CHARLES (CHARLIE) H. ‘SMILER’ McCUAIG
(born ca. 1887 – deceased)
Vancouver Athletic Club (1907; 1910-1913)
Mount Pleasant Maple Leafs (1908-1909)
Vancouver Athletics (1914)
Vancouver Lacrosse Club (1915; 1921)
Vancouver ‘Greenshirts’ (1918)
Vancouver Terminals (1919; 1922)
Long Beach (1924)
One of the many now-forgotten Vancouver lacrosse players who plied their trade in the post-Great War professional game, Charlie ‘Smiler’ McCuaig played in 55 games over 7 seasons with an assortment of Vancouver teams in the British Columbia Lacrosse Association, Mainland Lacrosse Association, and Pacific Coast Lacrosse Association. He was born in Boissevain, Manitoba, located on the Canadian border with North Dakota, around 1887.
Prior to turning professional, he played at the senior amateur level for the Mann Cup champion Vancouver Athletic Club for three seasons from 1910 through to 1912. McCuaig seems to be have been absent from the 1913 Mann Cup team (or at least absent from the club’s portrait-collage photograph commemorating their three Mann Cup titles) even though he was a member of the squad that challenged the New Westminster Salmonbellies for the professional Minto Cup in 1913. Prior to his time with the VAC dynasty team, he had actually debuted with the VAC intermediate team in 1907 and then played two seasons of intermediate lacrosse with the Mount Pleasant Maple Leafs in 1908 and 1909.
He was a defensive midfielder who could also cover the coverpoint and point defensive positions when required. He scored 5 goals and had 12 penalties for 77 penalty minutes to his name. There is not much press about Charlie McCuaig, except about getting beaten flatfooted by speedster ‘Pat’ Feeney in one match in the early-1920s. Another article, from May 1915 in the Vancouver Daily World, mentioned that McCuaig and fellow teammate Everett McLaren were in Kansas City and on their way back to re-join the Vancouver team for the 1915 season – their business for being in Kansas City is completely unknown. McCuaig would return to Kansas City for further employment 1920.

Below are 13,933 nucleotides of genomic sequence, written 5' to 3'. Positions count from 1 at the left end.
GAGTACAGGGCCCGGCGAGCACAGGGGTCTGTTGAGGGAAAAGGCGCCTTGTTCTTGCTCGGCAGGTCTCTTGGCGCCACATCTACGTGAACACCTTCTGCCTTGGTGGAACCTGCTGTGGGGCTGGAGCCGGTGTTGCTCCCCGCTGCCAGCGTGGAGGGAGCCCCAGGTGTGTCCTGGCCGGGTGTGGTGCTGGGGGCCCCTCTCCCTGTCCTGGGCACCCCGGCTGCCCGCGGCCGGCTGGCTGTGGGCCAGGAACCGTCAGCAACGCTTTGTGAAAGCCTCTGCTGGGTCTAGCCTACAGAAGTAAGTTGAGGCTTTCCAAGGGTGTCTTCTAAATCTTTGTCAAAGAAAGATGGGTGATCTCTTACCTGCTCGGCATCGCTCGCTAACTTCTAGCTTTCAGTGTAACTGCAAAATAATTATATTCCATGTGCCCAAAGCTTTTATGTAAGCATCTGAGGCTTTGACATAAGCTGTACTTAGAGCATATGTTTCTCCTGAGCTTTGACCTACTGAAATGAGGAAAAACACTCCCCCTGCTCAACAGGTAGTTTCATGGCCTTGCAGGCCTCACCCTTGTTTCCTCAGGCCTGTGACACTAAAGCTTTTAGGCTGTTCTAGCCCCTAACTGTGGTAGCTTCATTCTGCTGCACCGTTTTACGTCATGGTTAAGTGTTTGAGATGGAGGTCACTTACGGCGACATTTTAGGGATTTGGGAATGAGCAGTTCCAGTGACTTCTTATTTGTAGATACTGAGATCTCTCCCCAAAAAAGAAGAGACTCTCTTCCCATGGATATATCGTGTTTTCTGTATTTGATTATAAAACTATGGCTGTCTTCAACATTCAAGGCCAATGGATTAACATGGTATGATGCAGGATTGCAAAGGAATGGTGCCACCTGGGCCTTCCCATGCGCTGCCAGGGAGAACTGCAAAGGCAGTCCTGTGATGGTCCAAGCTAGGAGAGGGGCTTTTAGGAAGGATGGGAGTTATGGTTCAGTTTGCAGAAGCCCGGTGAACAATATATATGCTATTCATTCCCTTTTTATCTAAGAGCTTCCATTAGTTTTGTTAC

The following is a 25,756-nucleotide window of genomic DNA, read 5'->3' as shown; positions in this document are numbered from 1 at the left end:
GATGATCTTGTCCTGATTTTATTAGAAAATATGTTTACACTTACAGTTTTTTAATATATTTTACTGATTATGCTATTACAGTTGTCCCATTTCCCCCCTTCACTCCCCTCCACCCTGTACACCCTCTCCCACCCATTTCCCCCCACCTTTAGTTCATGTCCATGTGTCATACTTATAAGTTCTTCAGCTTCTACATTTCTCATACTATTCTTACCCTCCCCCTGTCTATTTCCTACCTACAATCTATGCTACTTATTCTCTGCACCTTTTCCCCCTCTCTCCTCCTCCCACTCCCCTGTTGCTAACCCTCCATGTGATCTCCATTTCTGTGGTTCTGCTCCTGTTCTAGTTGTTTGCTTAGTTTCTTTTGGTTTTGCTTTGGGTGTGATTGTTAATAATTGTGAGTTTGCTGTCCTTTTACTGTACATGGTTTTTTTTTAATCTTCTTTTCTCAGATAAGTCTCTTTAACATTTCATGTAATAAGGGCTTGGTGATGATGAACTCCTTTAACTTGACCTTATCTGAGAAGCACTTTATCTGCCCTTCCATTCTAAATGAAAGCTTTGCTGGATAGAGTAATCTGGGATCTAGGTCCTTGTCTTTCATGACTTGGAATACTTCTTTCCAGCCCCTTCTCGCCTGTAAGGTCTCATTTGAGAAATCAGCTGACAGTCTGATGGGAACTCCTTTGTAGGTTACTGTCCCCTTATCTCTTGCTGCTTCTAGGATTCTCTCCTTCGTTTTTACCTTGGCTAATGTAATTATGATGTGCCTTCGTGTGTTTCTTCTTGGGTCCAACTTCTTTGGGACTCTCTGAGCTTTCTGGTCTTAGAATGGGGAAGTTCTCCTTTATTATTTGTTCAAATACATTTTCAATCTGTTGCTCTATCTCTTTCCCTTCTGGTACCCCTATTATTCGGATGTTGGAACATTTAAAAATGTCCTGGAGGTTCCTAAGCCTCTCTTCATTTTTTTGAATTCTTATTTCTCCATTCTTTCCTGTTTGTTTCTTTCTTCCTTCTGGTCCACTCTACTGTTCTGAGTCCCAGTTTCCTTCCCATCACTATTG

In the last week of October 1918, various national newspapers such as the Ottawa Citizen, Montreal Gazette, and Victoria Daily Colonist reprinted a story out of Vancouver that he was “critically ill with double pneumonia and not expected to survive”. Whether such sensationalism was warranted or not is unknown, but McCuaig had recovered in time to be included on the first roster drafted by the new Vancouver Terminals outfit organised on May 19, 1919.
Charlie McCuaig was replaced by former Vancouver Athletic Club team-mate Eustace Gillanders in 1920 when unknown work “making good money way down in Kansas City” with a “good position there” made him reluctant to return to Vancouver for the season. Later that year he then found himself in Colorado with another lucrative job there.
He returned the following year to play for Con Jones’s Vancouver entry in his brand-new Pacific Coast Lacrosse Association. When the PCLA folded a month or so later after 5 games played in its schedule, McCuaig found himself sitting on the sidelines.
McCuaig was picked up by the Vancouver Terminals for the 1922 season when defensive spots opened up with the retirement of the legendary Johnny Howard and the departure of Eastern import D. Langevin. By the following season, Everett McLaren had been moved back to his comfortable place at coverpoint after a one-season sojourn spent playing in the midfield and ‘Smiler’ McCuaig departed the professional scene for good.
Charlie McCuaig appeared in a team photo for a match played in California with the Long Beach team on March 30, 1924. Former New Westminster star Tom Rennie was also a member of the Long Beach squad which faced the California Canadian team from Los Angeles.
What Charlie McCuaig did when his lacrosse days were over, as well as when he passed away, is unknown – however a July 1953 article printed in the Vancouver Sun mentions that one of the old trainers for the Vancouver Athletic Club, Billy Grant, had met up with ‘Smiler’ while visiting Los Angeles.
(PHOTO SOURCES: CVA 99-1019 excerpt; CLHOF collection)